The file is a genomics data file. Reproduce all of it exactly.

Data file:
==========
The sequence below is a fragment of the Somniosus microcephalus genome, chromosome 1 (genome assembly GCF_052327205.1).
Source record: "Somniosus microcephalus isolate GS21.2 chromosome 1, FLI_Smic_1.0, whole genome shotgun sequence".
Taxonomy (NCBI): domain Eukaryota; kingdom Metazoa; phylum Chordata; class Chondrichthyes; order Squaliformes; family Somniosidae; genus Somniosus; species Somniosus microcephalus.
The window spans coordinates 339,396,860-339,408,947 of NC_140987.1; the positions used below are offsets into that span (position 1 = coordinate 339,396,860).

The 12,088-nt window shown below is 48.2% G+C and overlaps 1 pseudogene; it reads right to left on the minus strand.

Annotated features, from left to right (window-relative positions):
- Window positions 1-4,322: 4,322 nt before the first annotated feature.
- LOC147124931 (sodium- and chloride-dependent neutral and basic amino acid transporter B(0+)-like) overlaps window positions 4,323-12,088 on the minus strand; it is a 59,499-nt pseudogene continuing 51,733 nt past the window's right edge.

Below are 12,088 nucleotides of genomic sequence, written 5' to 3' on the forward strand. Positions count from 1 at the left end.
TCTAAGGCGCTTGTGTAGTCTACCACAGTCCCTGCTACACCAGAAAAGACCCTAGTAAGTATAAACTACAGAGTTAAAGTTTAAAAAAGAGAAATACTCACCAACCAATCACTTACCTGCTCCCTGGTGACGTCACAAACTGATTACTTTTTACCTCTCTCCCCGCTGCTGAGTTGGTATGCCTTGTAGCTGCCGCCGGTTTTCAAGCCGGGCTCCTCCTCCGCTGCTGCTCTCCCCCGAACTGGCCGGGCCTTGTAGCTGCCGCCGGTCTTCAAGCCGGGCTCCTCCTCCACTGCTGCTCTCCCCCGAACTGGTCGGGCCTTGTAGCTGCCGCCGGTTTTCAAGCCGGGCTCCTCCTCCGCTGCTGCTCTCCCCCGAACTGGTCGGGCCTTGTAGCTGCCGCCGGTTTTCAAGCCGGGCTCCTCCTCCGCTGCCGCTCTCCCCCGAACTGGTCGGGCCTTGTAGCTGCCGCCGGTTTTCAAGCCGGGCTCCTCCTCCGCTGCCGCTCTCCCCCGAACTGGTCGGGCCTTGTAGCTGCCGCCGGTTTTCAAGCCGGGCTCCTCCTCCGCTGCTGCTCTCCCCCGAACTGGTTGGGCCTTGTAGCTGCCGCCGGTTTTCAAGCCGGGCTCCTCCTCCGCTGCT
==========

The sequence below is a fragment of the Somniosus microcephalus genome, chromosome 1 (genome assembly GCF_052327205.1).
Source record: "Somniosus microcephalus isolate GS21.2 chromosome 1, FLI_Smic_1.0, whole genome shotgun sequence".
Taxonomy (NCBI): domain Eukaryota; kingdom Metazoa; phylum Chordata; class Chondrichthyes; order Squaliformes; family Somniosidae; genus Somniosus; species Somniosus microcephalus.
The window spans coordinates 339,396,860-339,408,947 of NC_140987.1; the positions used below are offsets into that span (position 1 = coordinate 339,396,860).

The 12,088-nt window shown below is 48.2% G+C and overlaps 1 pseudogene; it reads right to left on the minus strand.

Annotated features, from left to right (window-relative positions):
- Window positions 1-4,322: 4,322 nt before the first annotated feature.
- LOC147124931 (sodium- and chloride-dependent neutral and basic amino acid transporter B(0+)-like) overlaps window positions 4,323-12,088 on the minus strand; it is a 59,499-nt pseudogene continuing 51,733 nt past the window's right edge.

Below are 12,088 nucleotides of genomic sequence, written 5' to 3' on the forward strand. Positions count from 1 at the left end.
TCTAAGGCGCTTGTGTAGTCTACCACAGTCCCTGCTACACCAGAAAAGACCCTAGTAAGTATAAACTACAGAGTTAAAGTTTAAAAAAGAGAAATACTCACCAACCAATCACTTACCTGCTCCCTGGTGACGTCACAAACTGATTACTTTTTACCTCTCTCCCCGCTGCTGAGTTGGTATGCCTTGTAGCTGCCGCCGGTTTTCAAGCCGGGCTCCTCCTCCGCTGCTGCTCTCCCCCGAACTGGCCGGGCCTTGTAGCTGCCGCCGGTCTTCAAGCCGGGCTCCTCCTCCACTGCTGCTCTCCCCCGAACTGGTCGGGCCTTGTAGCTGCCGCCGGTTTTCAAGCCGGGCTCCTCCTCCGCTGCTGCTCTCCCCCGAACTGGTCGGGCCTTGTAGCTGCCGCCGGTTTTCAAGCCGGGCTCCTCCTCCGCTGCCGCTCTCCCCCGAACTGGTCGGGCCTTGTAGCTGCCGCCGGTTTTCAAGCCGGGCTCCTCCTCCGCTGCCGCTCTCCCCCGAACTGGTCGGGCCTTGTAGCTGCCGCCGGTTTTCAAGCCGGGCTCCTCCTCCGCTGCTGCTCTCCCCCGAACTGGTTGGGCCTTGTAGCTGCCGCCGGTTTTCAAGCCGGGCTCCTCCTCCGCTGCT